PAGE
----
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These CEOs work 40 hours or less a week (and think you should too)

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The sleeping habits of CEOs and founders are revealing in many ways, but the biggest takeaway is this: Most of them work a lot. That’s little surprise when you consider the fact that, according to the Bureau of Labor Statistics, even the average full-time worker spends about 8.5 hours at work on a weekday (and 5.4 hours when they work on the weekend). But there are the rare exceptions—the CEOs who believe in limiting the time they and their employees spend working each day.

Some CEOs simply work shorter days, while others try to mandate a four-day workweek. In Sweden, for example, some tech startups have effectively instituted a six-hour workday, and a company in New Zealand that experimented with a four-day workweek found it boosted productivity. Stephan Aarstol tried the former at his company, lifestyle brand Tower. After a year of testing out a five-hour workday, he opted to make it a company-wide policy. “Being a beach lifestyle company, where our whole brand is wrapped up in the notion of a healthy work-life balance, the idea that we should be working differently, too, if we truly wanted to live differently, wasn’t as much of a leap,” he wrote on Fast Company.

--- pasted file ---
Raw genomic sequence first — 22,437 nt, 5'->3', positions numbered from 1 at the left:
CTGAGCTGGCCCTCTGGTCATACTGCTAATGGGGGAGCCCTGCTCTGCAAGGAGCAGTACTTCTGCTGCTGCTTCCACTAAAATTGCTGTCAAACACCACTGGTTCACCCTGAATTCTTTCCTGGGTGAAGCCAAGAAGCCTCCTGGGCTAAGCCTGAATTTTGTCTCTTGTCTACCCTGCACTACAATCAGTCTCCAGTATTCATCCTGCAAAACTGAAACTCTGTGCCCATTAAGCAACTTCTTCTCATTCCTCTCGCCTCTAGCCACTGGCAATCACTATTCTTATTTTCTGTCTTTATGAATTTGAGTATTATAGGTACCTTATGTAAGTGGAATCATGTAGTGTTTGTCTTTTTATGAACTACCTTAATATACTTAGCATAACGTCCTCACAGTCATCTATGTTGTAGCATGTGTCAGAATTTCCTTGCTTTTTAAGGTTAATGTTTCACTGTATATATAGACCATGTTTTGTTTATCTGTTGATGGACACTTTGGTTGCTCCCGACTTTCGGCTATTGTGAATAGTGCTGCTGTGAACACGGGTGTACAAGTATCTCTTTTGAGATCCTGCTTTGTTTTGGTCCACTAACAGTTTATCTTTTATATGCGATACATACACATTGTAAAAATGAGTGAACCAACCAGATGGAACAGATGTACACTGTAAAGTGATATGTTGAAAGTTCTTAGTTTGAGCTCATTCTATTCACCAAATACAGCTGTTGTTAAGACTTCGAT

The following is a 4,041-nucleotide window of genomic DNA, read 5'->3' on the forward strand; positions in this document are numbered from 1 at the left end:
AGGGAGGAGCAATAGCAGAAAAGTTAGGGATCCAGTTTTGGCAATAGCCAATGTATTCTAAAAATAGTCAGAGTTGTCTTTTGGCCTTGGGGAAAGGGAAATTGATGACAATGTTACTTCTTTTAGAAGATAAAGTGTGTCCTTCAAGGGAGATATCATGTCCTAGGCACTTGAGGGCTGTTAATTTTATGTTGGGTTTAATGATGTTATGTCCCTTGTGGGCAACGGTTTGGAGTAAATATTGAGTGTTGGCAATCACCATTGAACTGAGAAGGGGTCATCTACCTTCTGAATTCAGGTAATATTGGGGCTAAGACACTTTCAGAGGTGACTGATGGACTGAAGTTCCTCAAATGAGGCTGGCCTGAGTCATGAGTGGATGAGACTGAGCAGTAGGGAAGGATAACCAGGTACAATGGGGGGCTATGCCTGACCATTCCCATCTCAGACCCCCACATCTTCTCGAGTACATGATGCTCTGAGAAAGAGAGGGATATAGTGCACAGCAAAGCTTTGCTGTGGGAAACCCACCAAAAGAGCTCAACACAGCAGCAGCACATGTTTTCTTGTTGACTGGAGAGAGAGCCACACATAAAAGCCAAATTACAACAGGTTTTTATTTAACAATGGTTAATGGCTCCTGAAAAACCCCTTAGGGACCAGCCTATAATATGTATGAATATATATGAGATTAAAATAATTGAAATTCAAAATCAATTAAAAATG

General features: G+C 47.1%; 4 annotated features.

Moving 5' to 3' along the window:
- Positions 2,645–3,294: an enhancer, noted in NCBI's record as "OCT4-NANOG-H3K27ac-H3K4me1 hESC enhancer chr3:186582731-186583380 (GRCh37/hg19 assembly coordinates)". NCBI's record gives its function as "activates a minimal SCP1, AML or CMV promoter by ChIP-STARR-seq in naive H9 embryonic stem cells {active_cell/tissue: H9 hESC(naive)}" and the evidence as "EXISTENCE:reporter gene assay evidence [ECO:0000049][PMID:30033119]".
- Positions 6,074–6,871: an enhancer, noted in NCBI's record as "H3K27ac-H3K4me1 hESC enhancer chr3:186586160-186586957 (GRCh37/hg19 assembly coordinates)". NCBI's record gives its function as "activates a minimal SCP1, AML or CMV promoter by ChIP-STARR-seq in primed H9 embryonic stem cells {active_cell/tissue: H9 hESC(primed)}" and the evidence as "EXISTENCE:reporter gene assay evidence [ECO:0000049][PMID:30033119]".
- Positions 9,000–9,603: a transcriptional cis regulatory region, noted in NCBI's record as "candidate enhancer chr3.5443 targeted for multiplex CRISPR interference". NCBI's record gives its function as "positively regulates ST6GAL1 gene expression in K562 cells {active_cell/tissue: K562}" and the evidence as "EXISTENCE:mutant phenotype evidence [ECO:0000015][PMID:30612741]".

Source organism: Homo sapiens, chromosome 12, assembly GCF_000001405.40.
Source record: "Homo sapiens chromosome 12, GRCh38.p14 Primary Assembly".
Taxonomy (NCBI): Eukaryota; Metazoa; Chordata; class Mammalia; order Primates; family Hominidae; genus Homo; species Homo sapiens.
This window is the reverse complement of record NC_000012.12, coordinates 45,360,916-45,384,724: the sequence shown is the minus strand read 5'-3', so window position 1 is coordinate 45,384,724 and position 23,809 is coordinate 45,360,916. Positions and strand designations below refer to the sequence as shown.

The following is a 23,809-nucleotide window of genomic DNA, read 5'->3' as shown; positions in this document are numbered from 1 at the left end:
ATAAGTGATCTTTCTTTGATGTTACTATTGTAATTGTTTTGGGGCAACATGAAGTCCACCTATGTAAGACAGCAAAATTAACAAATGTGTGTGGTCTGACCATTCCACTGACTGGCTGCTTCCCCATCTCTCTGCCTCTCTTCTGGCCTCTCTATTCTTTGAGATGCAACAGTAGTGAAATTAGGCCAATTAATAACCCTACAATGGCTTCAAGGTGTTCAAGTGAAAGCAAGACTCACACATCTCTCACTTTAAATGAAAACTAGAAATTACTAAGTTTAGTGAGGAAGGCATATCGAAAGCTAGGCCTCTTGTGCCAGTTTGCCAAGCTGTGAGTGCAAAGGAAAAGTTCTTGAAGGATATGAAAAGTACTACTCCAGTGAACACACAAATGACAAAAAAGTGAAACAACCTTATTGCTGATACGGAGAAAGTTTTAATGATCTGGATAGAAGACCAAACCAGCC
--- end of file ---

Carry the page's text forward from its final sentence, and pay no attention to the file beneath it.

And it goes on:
He’s not the only leader advocating for a work life that is less of a grind. We asked three CEOs how they structure their weeks to work less—but work smarter.

Fried is an advocate of the 40-hour workweek, working no more than eight hours a day. But those aren’t always consecutive hours. “I’ll........

© Fast Company